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Monthly Archives: April 2012

Again and again we must emphasize that precisely because we dare to take up the great and lengthy task of tearing down a world that has grown old and of building it truly anew, that is, historically, we must know the tradition. We must know more– that is, we must know in a more rigorous and compelling way– than all earlier ages and upheavals before us. Only the most radical historical knowledge brings us face to face with the unfamiliarity of our tasks and preserves us from a new onset of mere restoration and uncreative imitation. – Heidegger

For a familiar task is an obvious task, an assumed task that quickly becomes a formula, pattern, habit we perform without real thought and therefore depth, that is to say without our Being being fully engaged, fully absorbed in the task because of how common it has become. An unfamiliar task is one which we can not perform mechanically. Which always requires our whole Being to be in the task or else it necessarily falls short. Because we are wholly engaged in our task it becomes uncommon, new, strange. Our true engagement transforms the task into an event. An event at which we are completely present, completely submerged. We are the event itself, what happens, happens in and through us. We delight in this rarity of awareness, this uncommon understanding and grasping that transposes what was merely ordinary and habitual, into something greater, deeper, intrinsically and without a doubt real. Such events become worthy of history because we have become historical. We have engaged in something that changes things from the moment of that event onward. We have made a de-cision.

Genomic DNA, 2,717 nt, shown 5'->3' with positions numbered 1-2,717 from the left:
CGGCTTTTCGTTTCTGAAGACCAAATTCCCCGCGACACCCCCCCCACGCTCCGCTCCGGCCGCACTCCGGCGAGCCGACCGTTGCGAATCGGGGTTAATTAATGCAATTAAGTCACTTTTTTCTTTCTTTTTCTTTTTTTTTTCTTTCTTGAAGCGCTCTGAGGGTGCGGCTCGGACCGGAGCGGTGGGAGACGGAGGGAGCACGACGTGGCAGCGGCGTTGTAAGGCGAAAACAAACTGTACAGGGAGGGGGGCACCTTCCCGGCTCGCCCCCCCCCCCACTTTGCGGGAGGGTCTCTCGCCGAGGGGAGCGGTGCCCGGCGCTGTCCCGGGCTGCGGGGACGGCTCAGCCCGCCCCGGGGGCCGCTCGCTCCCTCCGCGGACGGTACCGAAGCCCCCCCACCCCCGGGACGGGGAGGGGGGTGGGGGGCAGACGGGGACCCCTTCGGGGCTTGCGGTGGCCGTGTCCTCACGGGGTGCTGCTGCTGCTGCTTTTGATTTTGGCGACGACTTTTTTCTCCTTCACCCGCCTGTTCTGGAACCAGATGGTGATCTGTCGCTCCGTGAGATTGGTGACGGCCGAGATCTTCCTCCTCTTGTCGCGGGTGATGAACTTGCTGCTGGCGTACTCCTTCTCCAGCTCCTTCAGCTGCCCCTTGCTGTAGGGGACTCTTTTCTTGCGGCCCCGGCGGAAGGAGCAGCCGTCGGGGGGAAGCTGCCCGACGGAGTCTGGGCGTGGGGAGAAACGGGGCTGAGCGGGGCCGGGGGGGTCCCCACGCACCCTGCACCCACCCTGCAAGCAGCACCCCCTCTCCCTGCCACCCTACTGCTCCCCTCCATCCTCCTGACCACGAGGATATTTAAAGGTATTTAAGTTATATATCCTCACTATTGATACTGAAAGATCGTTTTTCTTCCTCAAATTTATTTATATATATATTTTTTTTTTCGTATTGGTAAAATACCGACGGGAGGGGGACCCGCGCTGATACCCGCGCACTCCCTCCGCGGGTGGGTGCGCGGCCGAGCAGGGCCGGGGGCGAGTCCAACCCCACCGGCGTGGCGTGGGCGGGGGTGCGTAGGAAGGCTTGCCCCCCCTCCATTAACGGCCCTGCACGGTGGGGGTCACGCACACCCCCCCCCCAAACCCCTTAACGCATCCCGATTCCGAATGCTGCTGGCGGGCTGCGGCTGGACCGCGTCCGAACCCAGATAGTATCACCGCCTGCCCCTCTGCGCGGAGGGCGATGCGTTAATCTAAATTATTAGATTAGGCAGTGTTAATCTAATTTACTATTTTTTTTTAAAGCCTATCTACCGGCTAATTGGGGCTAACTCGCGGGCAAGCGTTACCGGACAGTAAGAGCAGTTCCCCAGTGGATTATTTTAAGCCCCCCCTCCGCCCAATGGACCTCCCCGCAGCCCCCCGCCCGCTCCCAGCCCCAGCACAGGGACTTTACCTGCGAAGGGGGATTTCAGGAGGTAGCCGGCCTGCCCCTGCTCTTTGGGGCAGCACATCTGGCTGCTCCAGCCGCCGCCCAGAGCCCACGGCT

And it is monumentally true that we live in a tradition, the Western Tradition, which has had many such events over the course of its span. We live in a tradition that has made de-cisions about life and its happenings. But what are these de-cisions? Where do they stand with us today? Are we merely following along blindly? Unaware of what has happened and so unaware of what is happening? Are we uncreatively imitating and so not experiencing and allowing these events to come and happen to us? In short we live in a tradition and within these guiding de-cisions without properly understanding the meaning they had then and what it means for us now and so we busy ourselves with mere busyness and degrade everything into a business.

solitudinus

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Again and again we must emphasize that precisely because we dare to take up the great and lengthy task of tearing down a world that has grown old and of building it truly anew, that is, historically, we must know the tradition. We must know more– that is, we must know in a more rigorous and compelling way– than all earlier ages and upheavals before us. Only the most radical historical knowledge brings us face to face with the unfamiliarity of our tasks and preserves us from a new onset of mere restoration and uncreative imitation.

 

– Heidegger